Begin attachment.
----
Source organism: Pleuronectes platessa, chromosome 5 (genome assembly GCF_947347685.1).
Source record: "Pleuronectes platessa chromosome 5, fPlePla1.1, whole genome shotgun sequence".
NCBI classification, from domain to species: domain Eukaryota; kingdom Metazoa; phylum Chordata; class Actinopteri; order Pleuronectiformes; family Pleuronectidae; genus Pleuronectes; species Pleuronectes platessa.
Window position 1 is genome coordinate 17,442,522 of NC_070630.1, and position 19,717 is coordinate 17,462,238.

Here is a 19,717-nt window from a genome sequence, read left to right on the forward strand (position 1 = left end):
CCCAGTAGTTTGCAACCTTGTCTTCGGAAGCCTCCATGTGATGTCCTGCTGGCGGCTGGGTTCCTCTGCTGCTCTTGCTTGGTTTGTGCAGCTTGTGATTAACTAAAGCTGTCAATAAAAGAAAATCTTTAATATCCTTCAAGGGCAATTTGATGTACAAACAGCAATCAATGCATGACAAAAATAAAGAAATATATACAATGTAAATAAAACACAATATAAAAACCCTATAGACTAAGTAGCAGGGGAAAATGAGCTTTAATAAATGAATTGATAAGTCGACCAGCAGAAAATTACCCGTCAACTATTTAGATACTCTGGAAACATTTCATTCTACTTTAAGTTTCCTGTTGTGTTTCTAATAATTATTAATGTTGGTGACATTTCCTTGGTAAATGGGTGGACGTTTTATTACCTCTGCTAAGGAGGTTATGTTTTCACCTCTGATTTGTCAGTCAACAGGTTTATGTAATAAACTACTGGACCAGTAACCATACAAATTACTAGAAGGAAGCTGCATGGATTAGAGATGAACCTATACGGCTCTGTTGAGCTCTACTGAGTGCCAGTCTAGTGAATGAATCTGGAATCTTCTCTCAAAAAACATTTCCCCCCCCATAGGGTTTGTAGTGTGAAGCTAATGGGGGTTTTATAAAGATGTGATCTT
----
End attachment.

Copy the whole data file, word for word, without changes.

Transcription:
Source organism: Pleuronectes platessa, chromosome 5 (genome assembly GCF_947347685.1).
Source record: "Pleuronectes platessa chromosome 5, fPlePla1.1, whole genome shotgun sequence".
NCBI classification, from domain to species: domain Eukaryota; kingdom Metazoa; phylum Chordata; class Actinopteri; order Pleuronectiformes; family Pleuronectidae; genus Pleuronectes; species Pleuronectes platessa.
Window position 1 is genome coordinate 17,442,522 of NC_070630.1, and position 19,717 is coordinate 17,462,238.

Here is a 19,717-nt window from a genome sequence, read left to right on the forward strand (position 1 = left end):
CCCAGTAGTTTGCAACCTTGTCTTCGGAAGCCTCCATGTGATGTCCTGCTGGCGGCTGGGTTCCTCTGCTGCTCTTGCTTGGTTTGTGCAGCTTGTGATTAACTAAAGCTGTCAATAAAAGAAAATCTTTAATATCCTTCAAGGGCAATTTGATGTACAAACAGCAATCAATGCATGACAAAAATAAAGAAATATATACAATGTAAATAAAACACAATATAAAAACCCTATAGACTAAGTAGCAGGGGAAAATGAGCTTTAATAAATGAATTGATAAGTCGACCAGCAGAAAATTACCCGTCAACTATTTAGATACTCTGGAAACATTTCATTCTACTTTAAGTTTCCTGTTGTGTTTCTAATAATTATTAATGTTGGTGACATTTCCTTGGTAAATGGGTGGACGTTTTATTACCTCTGCTAAGGAGGTTATGTTTTCACCTCTGATTTGTCAGTCAACAGGTTTATGTAATAAACTACTGGACCAGTAACCATACAAATTACTAGAAGGAAGCTGCATGGATTAGAGATGAACCTATACGGCTCTGTTGAGCTCTACTGAGTGCCAGTCTAGTGAATGAATCTGGAATCTTCTCTCAAAAAACATTTCCCCCCCCATAGGGTTTGTAGTGTGAAGCTAATGGGGGTTTTATAAAGATGTGATCTT